DNA Structure, Damage, and Repair

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Because chromosomal DNA is the template for the generation of all RNA and protein expressed in a cell, the integrity of the DNA sequence needs to be maintained throughout a cells life. If damage occurs and it is not properly repaired, mutations will collect and potentially result in the development of disease. Damage to DNA can occur through a variety of mechanisms such as environmental exposure to mutagenic chemicals or damaging radiation. Additionally, standard cellular functions such as normal cellular metabolism, the generation of free radicals, hydrolysis of bases (deamination, depurination, depyridination) and DNA replication errors can all result in DNA damage.
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To maintain the stability of their genome, cells have developed multi-component damage detection and repair systems to address single strand damage as well as double strand breaks. Examples of single strand damage repair systems include nucleotide excision repair (NER), base excision repair (BER), and mismatch repair. Double stranded breaks are addressed using one of the double strand break repair mechanisms (DSBs). These mechanisms are known as non-homologous end joining (NHEJ), microhomology-mediated end joining (MMEJ), and homologous recombination.

At sites of DNA damage histone H2A.X is recruited to the site and becomes phosphorylated at serine 139. This histone also known as gamma H2A.X serves as a binding site for MDC1 which helps recruited DNA repair proteins

In dividing cells, cell cycle check points are activated in response to DNA damage. These check points result in a pause to cell division and allow the repair mechanisms to function. If these detection and repair systems fail, cells can become senescent, apoptotic, or undergo autophagy to prevent the cells from proliferating. If these ‘back-up systems’ fail these aberrant cells survive and continue to divide and result in the development of diseases such as cancer. In some cases the repair mechanisms are unable to detect the error. When errors in DNA methylation occur such as the spontaneous deamination of 5-methylcytosine, the loss of the amine group yields a thymine base. This change is not detected as an unnatural base. The resulting substitution is retained in DNA replication, creating a C→T point mutation.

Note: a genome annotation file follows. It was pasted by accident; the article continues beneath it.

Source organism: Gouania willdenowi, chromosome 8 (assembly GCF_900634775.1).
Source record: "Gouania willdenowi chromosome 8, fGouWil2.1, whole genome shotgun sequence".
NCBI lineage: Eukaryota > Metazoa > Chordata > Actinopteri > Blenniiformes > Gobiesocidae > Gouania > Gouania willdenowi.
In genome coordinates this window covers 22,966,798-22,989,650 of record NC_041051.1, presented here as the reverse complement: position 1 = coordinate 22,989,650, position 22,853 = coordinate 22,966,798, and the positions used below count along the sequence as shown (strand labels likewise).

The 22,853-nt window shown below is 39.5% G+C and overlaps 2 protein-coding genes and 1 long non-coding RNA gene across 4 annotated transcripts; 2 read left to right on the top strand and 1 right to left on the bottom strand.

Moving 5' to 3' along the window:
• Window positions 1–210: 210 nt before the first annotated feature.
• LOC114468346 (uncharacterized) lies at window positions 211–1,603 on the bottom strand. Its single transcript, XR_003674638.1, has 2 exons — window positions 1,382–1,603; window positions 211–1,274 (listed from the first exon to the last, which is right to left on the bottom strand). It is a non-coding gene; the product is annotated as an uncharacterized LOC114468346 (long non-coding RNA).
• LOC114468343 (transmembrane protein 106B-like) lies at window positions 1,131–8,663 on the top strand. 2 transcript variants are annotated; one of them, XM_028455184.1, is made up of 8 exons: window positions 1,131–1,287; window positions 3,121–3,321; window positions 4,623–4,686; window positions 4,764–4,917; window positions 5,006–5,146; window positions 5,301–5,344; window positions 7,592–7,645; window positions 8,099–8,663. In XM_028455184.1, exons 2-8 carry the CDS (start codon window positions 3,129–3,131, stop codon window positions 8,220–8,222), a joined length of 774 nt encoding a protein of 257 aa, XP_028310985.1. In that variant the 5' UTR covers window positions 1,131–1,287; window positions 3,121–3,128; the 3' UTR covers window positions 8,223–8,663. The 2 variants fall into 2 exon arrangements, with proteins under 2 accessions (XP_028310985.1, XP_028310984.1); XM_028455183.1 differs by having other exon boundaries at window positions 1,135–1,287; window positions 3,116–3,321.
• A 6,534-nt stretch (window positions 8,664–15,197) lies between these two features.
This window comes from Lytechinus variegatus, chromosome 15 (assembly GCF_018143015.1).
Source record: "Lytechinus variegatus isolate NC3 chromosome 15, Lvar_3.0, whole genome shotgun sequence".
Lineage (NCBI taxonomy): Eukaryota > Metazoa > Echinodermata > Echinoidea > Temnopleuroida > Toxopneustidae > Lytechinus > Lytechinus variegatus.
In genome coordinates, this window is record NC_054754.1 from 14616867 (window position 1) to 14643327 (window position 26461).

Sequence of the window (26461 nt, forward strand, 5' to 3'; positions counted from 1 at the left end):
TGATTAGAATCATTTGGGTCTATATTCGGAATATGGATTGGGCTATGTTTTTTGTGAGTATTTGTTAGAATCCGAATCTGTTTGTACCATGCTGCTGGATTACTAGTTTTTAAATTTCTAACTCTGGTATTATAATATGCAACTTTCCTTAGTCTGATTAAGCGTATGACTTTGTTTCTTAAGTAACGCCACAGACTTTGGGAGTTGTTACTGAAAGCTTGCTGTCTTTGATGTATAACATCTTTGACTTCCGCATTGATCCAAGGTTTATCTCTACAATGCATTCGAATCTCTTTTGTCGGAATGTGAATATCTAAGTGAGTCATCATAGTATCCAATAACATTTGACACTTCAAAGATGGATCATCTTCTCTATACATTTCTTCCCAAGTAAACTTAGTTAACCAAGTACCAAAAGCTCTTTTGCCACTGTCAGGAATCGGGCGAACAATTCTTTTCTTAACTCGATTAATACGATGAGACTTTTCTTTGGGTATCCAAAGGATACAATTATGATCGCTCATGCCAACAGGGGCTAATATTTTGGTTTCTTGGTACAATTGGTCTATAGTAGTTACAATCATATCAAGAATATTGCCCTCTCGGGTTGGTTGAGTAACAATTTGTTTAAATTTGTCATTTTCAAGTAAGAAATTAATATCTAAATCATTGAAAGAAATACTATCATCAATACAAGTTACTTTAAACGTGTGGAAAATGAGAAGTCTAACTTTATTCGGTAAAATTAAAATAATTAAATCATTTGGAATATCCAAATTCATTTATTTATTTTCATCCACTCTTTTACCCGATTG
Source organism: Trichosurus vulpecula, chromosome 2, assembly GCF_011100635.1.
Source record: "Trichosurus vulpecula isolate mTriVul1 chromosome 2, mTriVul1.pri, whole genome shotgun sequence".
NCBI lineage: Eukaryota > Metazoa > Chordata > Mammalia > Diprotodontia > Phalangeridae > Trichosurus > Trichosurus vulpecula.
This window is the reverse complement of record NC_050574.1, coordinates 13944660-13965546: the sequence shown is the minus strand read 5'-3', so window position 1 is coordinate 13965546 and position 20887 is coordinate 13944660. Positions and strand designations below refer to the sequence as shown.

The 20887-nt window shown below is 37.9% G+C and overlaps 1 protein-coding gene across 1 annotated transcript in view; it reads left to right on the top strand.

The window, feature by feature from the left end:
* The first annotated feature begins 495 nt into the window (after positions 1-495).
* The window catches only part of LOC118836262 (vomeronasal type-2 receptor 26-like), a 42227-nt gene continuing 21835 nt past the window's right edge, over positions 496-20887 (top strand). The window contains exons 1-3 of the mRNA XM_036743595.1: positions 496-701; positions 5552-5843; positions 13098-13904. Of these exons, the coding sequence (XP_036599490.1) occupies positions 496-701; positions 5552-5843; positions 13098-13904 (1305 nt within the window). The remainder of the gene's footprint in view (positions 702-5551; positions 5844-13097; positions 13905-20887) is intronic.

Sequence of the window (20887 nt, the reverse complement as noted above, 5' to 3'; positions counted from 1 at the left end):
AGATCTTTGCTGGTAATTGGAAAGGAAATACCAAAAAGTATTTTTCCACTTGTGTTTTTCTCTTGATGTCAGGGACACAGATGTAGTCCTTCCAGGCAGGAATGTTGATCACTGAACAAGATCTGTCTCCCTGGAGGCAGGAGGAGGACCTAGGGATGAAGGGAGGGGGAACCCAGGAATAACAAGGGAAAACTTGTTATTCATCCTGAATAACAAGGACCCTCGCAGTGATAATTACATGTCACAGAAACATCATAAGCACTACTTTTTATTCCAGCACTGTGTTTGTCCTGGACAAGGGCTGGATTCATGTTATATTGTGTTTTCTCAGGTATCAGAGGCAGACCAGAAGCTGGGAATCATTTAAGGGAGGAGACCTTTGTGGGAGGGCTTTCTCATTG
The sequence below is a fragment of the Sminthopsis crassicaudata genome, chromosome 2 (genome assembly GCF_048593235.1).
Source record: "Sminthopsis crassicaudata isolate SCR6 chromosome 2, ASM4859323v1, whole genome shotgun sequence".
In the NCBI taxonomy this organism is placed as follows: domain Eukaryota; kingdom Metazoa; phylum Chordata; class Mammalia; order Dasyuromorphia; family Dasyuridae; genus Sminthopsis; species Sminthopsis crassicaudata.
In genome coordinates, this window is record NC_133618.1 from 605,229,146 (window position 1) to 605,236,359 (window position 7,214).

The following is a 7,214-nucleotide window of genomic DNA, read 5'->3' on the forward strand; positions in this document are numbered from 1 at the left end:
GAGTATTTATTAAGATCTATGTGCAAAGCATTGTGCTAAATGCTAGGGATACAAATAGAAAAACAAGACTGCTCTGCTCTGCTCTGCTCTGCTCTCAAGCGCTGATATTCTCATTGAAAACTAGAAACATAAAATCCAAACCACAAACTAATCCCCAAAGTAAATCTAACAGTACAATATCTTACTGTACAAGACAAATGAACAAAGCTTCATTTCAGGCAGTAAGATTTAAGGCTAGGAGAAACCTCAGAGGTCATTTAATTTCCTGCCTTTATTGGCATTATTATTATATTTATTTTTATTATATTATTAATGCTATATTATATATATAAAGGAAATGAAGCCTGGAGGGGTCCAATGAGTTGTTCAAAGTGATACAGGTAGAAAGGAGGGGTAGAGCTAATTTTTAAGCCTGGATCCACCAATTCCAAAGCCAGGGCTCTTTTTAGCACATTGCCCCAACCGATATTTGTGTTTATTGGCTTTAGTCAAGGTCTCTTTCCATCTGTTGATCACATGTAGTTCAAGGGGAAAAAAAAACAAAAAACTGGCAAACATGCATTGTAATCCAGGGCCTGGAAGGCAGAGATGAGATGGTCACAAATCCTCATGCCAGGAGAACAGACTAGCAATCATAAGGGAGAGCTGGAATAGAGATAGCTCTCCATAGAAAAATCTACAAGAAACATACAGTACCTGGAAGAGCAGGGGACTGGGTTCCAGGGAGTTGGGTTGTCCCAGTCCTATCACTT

Merck offers a wide variety of antibodies for laboratories studying the mechanisms by which cells respond to DNA damage and initiate repair. The tables provide just a few examples of the targets for studying DNA damage and repair and its relation to aging, cellular degeneration, cancer, and death. Don’t see your specific target? Use our antibody search tool to find the exact antibody you need.


Featured Antibody: Anti-XRCC1
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Staining of A431 cells using Anti-XRCC1 (Cat. No. ABC738, green). Microtubules are shown in red. This antibody positively stains the nucleus.

Telomere Maintenance

Located at the ends of eukaryotic chromosomes, telomeres consist of thousands of DNA repeats. Telomeres protect chromosome ends, limiting fusion, rearrangement and translocation. As cells divide, the telomere ends of chromosomes get shorter because at each cell division DNA polymerase cannot synthesize the 5’ end of the lagging strand. Eventually, the telomerase, the enzymatic ribonucleoprotein that adds telomeric repeats using its RNA component as a template, gets silenced. This resulting in telomeres are too short for cells to divide. Shortened telomeres are associated with aging cells that are senescent.

Telomeres at the ends of chromosomes, like all other sections of DNA, are prone to DNA damage, including double-strand breaks (DSBs). And unlike the rest of the chromosome, telomere DSBs aren’t fixed by the DNA repair pathway, as this would frequently lead to fused chromosomes and genomic instability.

Featured Antibody: Anti-Zscan4
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Staining of mouse R1 Embyonic Stem cells using Anti-Zscan4 (Cat. No. AB4340, red). Nuclei are stained with DAPI (blue).


Telomere and Telomerase Antibodies

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Telomerase Assays